Eighth graders, thank you for making this production better than we thought it could be and for being good sports about whatever we asked you to do, whether it was sing, dance, dance badly, wear that costume you don’t like, change your costume a dozen times, say your lines in a fake voice, say your lines in three different voices, say your lines under a donkey head, play a boy, play a girl, play a boy playing a girl, fall, cut lines, add lines, or hit your friend in the face with a pie. Thanks for being the crew – and the squad – for each other. 

If we shadows have offended, know but this and all is mended: That you have but slumbered here, while these visions did appear, and this weak and idle theme, no more yielding, but a dream.

Thank you to you all,

 

Check out all of the OAF photos on Smugmug.

The WIZard of Oz!

The second show of the year for L-Dub’s Drama Department features another girl’s quest. Quite similar to Alice, Dorothy’s journey takes her on an adventure that includes singing, dancing, and general mayhem; a perfect combination for our school full of energy and talent. The entire cast and crew of The Wizard of Oz brought so much energy to every phase of the show, from adding scenes, songs, and dances, to creating beautiful projections and sets. There was no end to the girls’ willingness to try a new dance or sing a new song. In fact, there were some great ideas added just days before opening night. The hardest part of directing this show was limiting the girls’ energy and ideas – if we had another week of rehearsals, I’m sure there would be even more great songs, additional scenes, new characters, and some major dance numbers. 

As with any LWGMS production, there are so many people who contribute to the girls’ experience: Ms. Lindsey creates skillful and beautiful accompaniment: Ms. Chelsea makes magic happen with hot glue, cardboard, paint, and well-curated trips to Value Village: Ms. Eva and Ms. Hearn encourage the actors to speak with conviction and volume; Ms. B takes the eighth grade crew members and teaches them how to run a seamless show; Anne Gienapp coaches the girls to sing with precision and harmony; Ms. Colleen makes sure the girls are where they need to be; and the eighth grade crew brings enthusiasm, organization, and leadership to their sisters’ production. The entire L-Dub community contributes to these shows from faculty and staff to family members who drive set pieces and kids to the theater, and then come to the shows to cheer on the girls.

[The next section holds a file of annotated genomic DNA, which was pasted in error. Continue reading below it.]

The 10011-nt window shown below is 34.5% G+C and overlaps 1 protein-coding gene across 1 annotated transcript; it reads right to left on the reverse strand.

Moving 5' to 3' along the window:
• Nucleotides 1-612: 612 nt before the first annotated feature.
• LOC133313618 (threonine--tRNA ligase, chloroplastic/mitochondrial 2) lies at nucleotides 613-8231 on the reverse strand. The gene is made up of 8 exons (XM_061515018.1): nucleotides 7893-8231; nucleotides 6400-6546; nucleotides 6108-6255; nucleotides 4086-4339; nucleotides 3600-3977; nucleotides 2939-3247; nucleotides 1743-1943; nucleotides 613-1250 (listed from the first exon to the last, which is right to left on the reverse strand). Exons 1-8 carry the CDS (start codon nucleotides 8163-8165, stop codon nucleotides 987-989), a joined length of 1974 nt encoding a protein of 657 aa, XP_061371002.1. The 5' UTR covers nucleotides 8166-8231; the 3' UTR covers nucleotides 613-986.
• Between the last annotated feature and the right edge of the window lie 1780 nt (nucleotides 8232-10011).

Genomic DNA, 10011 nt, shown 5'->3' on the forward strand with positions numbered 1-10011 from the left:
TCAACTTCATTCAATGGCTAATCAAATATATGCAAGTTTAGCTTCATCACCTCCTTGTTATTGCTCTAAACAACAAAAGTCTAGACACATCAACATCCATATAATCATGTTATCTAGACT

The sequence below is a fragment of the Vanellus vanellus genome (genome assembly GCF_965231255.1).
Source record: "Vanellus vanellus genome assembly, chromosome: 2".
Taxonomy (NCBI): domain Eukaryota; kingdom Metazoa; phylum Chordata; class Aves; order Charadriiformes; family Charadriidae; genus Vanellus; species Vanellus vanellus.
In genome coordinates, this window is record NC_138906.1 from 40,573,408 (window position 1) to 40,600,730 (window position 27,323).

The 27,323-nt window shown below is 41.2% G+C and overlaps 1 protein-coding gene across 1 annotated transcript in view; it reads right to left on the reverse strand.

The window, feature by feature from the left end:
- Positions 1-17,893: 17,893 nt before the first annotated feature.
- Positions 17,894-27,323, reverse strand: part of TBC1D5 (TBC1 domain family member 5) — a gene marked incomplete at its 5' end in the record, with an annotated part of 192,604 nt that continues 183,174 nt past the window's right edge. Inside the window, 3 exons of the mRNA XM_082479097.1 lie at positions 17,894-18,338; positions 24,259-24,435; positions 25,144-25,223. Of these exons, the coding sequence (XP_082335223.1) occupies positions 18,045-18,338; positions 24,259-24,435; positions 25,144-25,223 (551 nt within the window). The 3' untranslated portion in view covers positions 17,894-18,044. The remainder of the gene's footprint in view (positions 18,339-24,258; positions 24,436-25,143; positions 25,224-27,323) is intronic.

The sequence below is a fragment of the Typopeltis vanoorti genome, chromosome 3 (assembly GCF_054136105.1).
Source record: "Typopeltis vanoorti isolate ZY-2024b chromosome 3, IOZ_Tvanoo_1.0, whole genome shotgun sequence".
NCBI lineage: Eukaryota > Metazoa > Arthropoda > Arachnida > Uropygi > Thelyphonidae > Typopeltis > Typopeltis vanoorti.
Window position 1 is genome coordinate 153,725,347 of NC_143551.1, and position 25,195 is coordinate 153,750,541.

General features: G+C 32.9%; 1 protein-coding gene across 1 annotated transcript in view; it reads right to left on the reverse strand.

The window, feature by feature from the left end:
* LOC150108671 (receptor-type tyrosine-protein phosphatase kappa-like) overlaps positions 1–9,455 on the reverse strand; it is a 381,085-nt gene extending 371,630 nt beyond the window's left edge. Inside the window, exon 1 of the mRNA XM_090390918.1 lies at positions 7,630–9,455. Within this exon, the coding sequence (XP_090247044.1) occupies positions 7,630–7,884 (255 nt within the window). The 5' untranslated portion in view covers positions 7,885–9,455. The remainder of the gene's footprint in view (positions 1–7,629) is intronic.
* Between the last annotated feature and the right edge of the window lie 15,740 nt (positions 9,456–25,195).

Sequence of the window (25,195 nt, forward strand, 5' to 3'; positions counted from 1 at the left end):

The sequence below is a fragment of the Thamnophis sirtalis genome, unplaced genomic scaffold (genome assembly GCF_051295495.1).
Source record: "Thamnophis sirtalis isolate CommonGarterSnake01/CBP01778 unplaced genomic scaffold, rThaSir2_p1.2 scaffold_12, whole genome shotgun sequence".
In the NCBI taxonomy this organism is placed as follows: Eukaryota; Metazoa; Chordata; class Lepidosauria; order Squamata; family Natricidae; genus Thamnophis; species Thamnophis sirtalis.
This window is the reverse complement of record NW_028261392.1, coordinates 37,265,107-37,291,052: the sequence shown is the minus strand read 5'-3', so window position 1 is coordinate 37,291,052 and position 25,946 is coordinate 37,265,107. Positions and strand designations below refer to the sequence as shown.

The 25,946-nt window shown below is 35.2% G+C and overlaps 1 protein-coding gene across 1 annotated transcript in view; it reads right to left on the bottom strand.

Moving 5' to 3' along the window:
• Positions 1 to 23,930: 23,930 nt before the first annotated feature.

We hope you enjoyed L-Dub’s version of a trip down the Yellow Brick Road!

Check out all the photos on Smugmug!

Taking it to Heart

Last week we welcomed 70 smart, strong, and wonderful women to share their stories and advice with the Class of 2016 at this year's Creative Connections luncheon. Eighth grade students facilitated roundtable discussions about the journeys our guests had been on to get to where they are today and how they encountered and rejected stereotypes and inequities along the way. The conversations were deep, lively, and very informative. The eighth grade students will be sharing some of what they learned with the rest of the student body next week, including...